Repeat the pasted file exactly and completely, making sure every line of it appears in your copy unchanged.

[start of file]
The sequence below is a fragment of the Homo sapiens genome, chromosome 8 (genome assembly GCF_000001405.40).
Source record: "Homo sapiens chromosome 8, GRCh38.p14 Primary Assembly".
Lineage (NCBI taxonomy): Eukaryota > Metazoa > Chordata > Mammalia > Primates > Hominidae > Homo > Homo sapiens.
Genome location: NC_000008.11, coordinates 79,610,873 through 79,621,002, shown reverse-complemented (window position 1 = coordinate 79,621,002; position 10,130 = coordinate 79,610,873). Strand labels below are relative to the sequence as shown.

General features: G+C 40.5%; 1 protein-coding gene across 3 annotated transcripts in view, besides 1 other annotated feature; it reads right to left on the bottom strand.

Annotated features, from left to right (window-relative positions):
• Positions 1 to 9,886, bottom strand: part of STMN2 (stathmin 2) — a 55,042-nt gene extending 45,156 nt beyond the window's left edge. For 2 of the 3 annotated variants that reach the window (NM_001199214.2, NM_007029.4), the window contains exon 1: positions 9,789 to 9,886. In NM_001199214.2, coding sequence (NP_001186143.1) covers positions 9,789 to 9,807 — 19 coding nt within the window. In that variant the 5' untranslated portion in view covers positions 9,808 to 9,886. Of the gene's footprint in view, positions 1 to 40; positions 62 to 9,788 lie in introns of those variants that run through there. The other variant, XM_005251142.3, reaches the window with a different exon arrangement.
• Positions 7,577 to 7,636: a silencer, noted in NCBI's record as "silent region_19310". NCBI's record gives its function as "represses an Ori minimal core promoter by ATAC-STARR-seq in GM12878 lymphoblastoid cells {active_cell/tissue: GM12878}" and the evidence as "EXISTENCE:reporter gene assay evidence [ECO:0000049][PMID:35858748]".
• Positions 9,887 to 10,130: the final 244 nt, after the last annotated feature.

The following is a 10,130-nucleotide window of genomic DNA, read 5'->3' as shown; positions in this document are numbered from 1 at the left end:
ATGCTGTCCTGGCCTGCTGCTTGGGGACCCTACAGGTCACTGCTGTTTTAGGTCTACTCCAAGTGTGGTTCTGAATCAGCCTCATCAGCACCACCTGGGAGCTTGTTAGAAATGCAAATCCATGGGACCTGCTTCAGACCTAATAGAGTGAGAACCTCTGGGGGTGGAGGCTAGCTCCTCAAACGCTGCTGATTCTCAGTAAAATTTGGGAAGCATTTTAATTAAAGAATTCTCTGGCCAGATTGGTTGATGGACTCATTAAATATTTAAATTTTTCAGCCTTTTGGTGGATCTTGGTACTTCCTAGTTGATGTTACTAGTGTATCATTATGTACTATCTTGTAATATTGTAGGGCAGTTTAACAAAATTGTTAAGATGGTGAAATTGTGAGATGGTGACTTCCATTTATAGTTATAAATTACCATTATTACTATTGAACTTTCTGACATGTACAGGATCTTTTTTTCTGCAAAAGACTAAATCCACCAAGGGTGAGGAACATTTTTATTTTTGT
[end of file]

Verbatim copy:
The sequence below is a fragment of the Homo sapiens genome, chromosome 8 (genome assembly GCF_000001405.40).
Source record: "Homo sapiens chromosome 8, GRCh38.p14 Primary Assembly".
Lineage (NCBI taxonomy): Eukaryota > Metazoa > Chordata > Mammalia > Primates > Hominidae > Homo > Homo sapiens.
Genome location: NC_000008.11, coordinates 79,610,873 through 79,621,002, shown reverse-complemented (window position 1 = coordinate 79,621,002; position 10,130 = coordinate 79,610,873). Strand labels below are relative to the sequence as shown.

General features: G+C 40.5%; 1 protein-coding gene across 3 annotated transcripts in view, besides 1 other annotated feature; it reads right to left on the bottom strand.

Annotated features, from left to right (window-relative positions):
• Positions 1 to 9,886, bottom strand: part of STMN2 (stathmin 2) — a 55,042-nt gene extending 45,156 nt beyond the window's left edge. For 2 of the 3 annotated variants that reach the window (NM_001199214.2, NM_007029.4), the window contains exon 1: positions 9,789 to 9,886. In NM_001199214.2, coding sequence (NP_001186143.1) covers positions 9,789 to 9,807 — 19 coding nt within the window. In that variant the 5' untranslated portion in view covers positions 9,808 to 9,886. Of the gene's footprint in view, positions 1 to 40; positions 62 to 9,788 lie in introns of those variants that run through there. The other variant, XM_005251142.3, reaches the window with a different exon arrangement.
• Positions 7,577 to 7,636: a silencer, noted in NCBI's record as "silent region_19310". NCBI's record gives its function as "represses an Ori minimal core promoter by ATAC-STARR-seq in GM12878 lymphoblastoid cells {active_cell/tissue: GM12878}" and the evidence as "EXISTENCE:reporter gene assay evidence [ECO:0000049][PMID:35858748]".
• Positions 9,887 to 10,130: the final 244 nt, after the last annotated feature.

The following is a 10,130-nucleotide window of genomic DNA, read 5'->3' as shown; positions in this document are numbered from 1 at the left end:
ATGCTGTCCTGGCCTGCTGCTTGGGGACCCTACAGGTCACTGCTGTTTTAGGTCTACTCCAAGTGTGGTTCTGAATCAGCCTCATCAGCACCACCTGGGAGCTTGTTAGAAATGCAAATCCATGGGACCTGCTTCAGACCTAATAGAGTGAGAACCTCTGGGGGTGGAGGCTAGCTCCTCAAACGCTGCTGATTCTCAGTAAAATTTGGGAAGCATTTTAATTAAAGAATTCTCTGGCCAGATTGGTTGATGGACTCATTAAATATTTAAATTTTTCAGCCTTTTGGTGGATCTTGGTACTTCCTAGTTGATGTTACTAGTGTATCATTATGTACTATCTTGTAATATTGTAGGGCAGTTTAACAAAATTGTTAAGATGGTGAAATTGTGAGATGGTGACTTCCATTTATAGTTATAAATTACCATTATTACTATTGAACTTTCTGACATGTACAGGATCTTTTTTTCTGCAAAAGACTAAATCCACCAAGGGTGAGGAACATTTTTATTTTTGT